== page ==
December 22, 2016
by Dr. Normand Bach
For as long as people have had teeth, there’s been a keen interest in keeping them healthy or at least, that’s what everyone would like to believe. In reality, oral hygiene has only been on our radar since the 20th century. But we’ve come a long way since then and now, in 2016 there are trends covering every aspect of oral health imaginable.
Here’s what shaped 2016 in the oral hygiene industry, from tech and treatments to public health and social media. We’ll start out with one that’s truly exciting, because it’s already changing peoples’ lives in significant ways.
1. Sleep Breathing Problems & OAT
Ask many of your colleagues what big trend they’ve seen in 2016 and you may hear a lot about the dentistry industry’s role in helping people with sleep breathing problems. Namely, we’re talking about “oral appliance therapy” (OAT) for people with apnea and other breathing disorders.
OAT helps treat these disorders by re-positioning the lower jaw and tongue during sleep hours. It’s also much more comfortable than the alternative therapy: CPAP.
The effectiveness of oral appliance therapy has been studied for more than 20 years, and a recent comprehensive review of all the research done thus far reveals support for the methodology of OAT.¹ We’ll definitely be keeping our eye on this exciting line of developments for 2017.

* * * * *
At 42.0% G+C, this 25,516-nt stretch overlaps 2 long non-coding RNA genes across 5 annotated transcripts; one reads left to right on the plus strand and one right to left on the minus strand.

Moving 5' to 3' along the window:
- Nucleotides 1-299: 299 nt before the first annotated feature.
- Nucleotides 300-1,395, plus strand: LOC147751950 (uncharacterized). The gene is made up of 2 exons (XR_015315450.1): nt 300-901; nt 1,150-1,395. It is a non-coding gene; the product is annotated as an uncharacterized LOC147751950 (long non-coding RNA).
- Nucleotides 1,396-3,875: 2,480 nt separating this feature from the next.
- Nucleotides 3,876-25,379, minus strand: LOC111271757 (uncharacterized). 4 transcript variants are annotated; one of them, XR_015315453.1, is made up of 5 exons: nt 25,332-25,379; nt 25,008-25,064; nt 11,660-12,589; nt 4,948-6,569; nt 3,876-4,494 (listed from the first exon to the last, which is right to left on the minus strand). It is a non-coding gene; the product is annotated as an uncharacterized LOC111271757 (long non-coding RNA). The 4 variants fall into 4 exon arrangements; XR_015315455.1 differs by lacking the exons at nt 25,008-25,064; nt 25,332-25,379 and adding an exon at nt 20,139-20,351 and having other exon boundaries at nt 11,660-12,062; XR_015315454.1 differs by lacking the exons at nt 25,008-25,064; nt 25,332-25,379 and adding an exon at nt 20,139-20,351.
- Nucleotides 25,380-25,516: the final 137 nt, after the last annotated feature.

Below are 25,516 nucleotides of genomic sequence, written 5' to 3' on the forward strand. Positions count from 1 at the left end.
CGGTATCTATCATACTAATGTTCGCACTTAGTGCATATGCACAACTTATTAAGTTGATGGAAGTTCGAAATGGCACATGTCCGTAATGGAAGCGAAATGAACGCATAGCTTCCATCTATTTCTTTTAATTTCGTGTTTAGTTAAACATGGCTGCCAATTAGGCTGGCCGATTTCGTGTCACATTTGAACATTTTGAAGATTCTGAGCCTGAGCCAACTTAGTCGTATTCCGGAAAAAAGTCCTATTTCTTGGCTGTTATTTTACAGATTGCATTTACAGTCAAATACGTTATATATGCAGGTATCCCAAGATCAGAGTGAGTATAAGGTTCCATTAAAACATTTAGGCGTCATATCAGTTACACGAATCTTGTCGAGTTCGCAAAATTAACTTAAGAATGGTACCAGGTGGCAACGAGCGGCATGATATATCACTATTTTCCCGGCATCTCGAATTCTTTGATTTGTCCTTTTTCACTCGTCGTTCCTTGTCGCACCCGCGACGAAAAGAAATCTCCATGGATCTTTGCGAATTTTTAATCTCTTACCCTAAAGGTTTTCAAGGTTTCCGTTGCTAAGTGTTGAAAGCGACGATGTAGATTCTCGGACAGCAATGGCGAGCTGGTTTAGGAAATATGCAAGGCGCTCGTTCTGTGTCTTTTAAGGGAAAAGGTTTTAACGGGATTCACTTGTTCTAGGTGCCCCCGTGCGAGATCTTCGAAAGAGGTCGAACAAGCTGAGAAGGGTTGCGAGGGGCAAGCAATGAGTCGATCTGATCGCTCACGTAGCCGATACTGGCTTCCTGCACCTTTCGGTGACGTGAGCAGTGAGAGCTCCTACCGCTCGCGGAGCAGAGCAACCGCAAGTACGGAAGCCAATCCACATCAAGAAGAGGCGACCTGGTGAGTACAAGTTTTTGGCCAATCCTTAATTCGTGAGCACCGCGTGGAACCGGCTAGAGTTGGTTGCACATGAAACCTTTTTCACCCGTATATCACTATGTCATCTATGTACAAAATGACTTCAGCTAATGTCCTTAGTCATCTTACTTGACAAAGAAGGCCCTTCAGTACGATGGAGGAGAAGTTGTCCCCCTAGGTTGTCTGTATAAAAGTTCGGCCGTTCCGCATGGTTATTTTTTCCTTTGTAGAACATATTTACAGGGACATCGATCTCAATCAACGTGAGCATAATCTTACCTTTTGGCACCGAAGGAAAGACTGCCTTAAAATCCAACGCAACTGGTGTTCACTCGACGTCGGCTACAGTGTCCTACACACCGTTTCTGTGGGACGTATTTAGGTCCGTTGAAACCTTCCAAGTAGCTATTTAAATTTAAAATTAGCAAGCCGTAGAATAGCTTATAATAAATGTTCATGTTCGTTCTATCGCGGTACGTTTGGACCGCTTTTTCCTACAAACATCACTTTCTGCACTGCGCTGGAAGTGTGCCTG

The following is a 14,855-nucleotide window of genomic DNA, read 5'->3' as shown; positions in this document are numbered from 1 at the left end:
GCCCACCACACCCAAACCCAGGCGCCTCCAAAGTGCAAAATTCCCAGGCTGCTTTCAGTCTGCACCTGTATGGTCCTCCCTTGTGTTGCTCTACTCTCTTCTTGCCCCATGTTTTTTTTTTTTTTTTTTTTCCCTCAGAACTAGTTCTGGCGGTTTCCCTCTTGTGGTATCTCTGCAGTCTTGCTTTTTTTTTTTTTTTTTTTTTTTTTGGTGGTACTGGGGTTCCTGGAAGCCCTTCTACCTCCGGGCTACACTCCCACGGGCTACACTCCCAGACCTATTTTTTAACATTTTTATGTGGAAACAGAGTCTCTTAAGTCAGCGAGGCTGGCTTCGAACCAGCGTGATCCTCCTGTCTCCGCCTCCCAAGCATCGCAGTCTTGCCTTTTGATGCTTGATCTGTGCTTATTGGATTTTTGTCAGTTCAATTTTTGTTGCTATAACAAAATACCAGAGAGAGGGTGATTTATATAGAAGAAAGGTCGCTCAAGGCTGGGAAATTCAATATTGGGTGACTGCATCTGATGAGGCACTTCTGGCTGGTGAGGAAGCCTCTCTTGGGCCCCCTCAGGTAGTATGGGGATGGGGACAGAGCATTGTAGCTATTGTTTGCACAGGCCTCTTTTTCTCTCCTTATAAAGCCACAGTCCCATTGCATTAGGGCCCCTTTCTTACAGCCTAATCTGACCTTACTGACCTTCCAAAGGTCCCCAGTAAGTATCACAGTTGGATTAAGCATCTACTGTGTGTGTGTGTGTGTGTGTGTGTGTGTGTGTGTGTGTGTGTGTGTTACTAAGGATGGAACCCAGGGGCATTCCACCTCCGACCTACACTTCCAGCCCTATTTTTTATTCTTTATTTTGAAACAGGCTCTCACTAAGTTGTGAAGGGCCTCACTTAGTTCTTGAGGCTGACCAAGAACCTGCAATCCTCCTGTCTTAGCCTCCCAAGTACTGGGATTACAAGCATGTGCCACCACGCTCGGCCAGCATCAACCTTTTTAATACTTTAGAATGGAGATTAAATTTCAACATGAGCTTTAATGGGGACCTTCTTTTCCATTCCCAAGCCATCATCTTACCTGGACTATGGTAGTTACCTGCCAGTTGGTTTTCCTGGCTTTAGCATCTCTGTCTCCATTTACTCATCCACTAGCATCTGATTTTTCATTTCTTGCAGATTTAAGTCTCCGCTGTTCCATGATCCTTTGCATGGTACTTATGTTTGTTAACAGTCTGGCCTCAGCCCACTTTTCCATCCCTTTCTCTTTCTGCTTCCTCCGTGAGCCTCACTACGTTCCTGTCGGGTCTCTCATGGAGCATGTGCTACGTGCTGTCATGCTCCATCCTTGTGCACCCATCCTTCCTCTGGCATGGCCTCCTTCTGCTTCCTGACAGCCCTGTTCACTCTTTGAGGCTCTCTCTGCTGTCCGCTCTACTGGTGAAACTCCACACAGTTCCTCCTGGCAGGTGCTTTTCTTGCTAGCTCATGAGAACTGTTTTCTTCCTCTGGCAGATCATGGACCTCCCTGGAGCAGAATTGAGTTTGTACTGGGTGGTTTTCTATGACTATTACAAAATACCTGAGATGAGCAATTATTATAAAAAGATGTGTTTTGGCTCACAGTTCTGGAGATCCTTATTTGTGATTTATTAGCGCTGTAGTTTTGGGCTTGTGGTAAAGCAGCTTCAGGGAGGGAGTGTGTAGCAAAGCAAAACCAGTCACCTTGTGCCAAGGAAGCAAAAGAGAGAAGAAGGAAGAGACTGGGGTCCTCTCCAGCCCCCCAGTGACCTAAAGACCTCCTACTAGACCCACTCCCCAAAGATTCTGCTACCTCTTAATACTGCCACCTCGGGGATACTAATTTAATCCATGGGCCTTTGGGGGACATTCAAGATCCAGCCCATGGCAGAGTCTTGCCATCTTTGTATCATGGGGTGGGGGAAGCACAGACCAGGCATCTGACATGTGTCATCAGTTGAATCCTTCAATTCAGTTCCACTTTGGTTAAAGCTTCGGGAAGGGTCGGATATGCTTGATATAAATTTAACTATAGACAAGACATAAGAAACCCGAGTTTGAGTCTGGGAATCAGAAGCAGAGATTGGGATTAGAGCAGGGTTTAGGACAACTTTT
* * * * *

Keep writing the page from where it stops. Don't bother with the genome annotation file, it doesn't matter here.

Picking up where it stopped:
2. New Dentists’ Views About Technology
As Boomers age and retire, Gen X and Millennials move up to take their places in the ranks of our workforce. Of course, they bring with them new ideas about the increased role of technology, as is the case in every industry, not just dentistry.
Of course our patients are also increasingly tech-savvy people and they too have higher expectations when it comes to the technical capabilities of their dentists. New products, new services, and even new procedures made possible by advances in technology have had a tremendous impact in 2016.
Finally, with increased connectivity among patients, thanks to review sites and other internet-based sources of knowledge, our patients are more informed than ever. To compete, we’re offering increasingly improved in-office experiences to all our patients in every way possible.
3. New Software and Technology
It’s not just our patients and new practitioners who are changing. The whole world seems to be going digital, and the oral health industry is no exception. With the introduction of digital impressions, 3-D printers, smart sterilizers, 3-D intra-oral scanners and more, dental practice businesses are changing faster than ever.
One exciting development is in the area of Intra-oral scanners. These devices and software offer hyper-realistic digital views of patients’ mouth for diagnosis purposes as well as for communicating information to patients about their dental care. They’re also used to take digital impressions to create appliances and restorations.
Imaging is based on artificial intelligence algorithms that improve the view over time, too. Increased accuracy has led to huge advantages for practitioners who’ve adopted the latest software.
4. Dental Care for Working-Age Adults and the Elderly
Canadian dental clinics continue to be extremely accessible with minimal waiting times, if any. About three-quarters of Canadians visit the dentist in any given year, and most are satisfied with their experience.³
“[O]ral health outcomes have improved for adults in both Canada and the US… Canada appears to have made somewhat better progress in improving oral health among disadvantaged populations.” -McGill University researchers³
Nevertheless, there is an increasing demand for more government involvement in ensuring that accessibility is equal for all Canadian citizens. As dental care is pretty much a private sector phenomenon in Canada, that would represent some significant changes.